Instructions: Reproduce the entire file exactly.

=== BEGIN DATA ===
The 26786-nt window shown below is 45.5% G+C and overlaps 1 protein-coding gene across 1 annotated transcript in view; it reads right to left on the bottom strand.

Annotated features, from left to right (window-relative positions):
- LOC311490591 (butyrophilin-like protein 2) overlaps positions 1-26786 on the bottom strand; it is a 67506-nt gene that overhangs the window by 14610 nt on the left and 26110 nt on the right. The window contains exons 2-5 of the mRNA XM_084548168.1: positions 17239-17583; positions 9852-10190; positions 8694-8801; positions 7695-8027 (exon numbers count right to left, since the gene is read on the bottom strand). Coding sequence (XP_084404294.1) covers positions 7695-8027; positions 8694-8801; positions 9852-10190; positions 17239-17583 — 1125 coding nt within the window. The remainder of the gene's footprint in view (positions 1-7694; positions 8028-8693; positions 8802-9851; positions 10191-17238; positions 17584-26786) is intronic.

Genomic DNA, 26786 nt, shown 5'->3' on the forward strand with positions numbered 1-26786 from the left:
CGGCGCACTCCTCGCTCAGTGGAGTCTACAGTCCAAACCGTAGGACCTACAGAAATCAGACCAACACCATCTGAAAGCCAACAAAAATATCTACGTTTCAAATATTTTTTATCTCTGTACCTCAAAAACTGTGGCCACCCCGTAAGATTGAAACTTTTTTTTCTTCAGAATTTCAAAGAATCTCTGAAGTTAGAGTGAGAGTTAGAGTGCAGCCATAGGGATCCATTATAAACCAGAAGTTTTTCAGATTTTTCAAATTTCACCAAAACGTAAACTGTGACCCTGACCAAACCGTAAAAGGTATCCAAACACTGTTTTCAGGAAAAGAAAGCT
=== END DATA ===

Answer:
The 26786-nt window shown below is 45.5% G+C and overlaps 1 protein-coding gene across 1 annotated transcript in view; it reads right to left on the bottom strand.

Annotated features, from left to right (window-relative positions):
- LOC311490591 (butyrophilin-like protein 2) overlaps positions 1-26786 on the bottom strand; it is a 67506-nt gene that overhangs the window by 14610 nt on the left and 26110 nt on the right. The window contains exons 2-5 of the mRNA XM_084548168.1: positions 17239-17583; positions 9852-10190; positions 8694-8801; positions 7695-8027 (exon numbers count right to left, since the gene is read on the bottom strand). Coding sequence (XP_084404294.1) covers positions 7695-8027; positions 8694-8801; positions 9852-10190; positions 17239-17583 — 1125 coding nt within the window. The remainder of the gene's footprint in view (positions 1-7694; positions 8028-8693; positions 8802-9851; positions 10191-17238; positions 17584-26786) is intronic.

Genomic DNA, 26786 nt, shown 5'->3' on the forward strand with positions numbered 1-26786 from the left:
CGGCGCACTCCTCGCTCAGTGGAGTCTACAGTCCAAACCGTAGGACCTACAGAAATCAGACCAACACCATCTGAAAGCCAACAAAAATATCTACGTTTCAAATATTTTTTATCTCTGTACCTCAAAAACTGTGGCCACCCCGTAAGATTGAAACTTTTTTTTCTTCAGAATTTCAAAGAATCTCTGAAGTTAGAGTGAGAGTTAGAGTGCAGCCATAGGGATCCATTATAAACCAGAAGTTTTTCAGATTTTTCAAATTTCACCAAAACGTAAACTGTGACCCTGACCAAACCGTAAAAGGTATCCAAACACTGTTTTCAGGAAAAGAAAGCT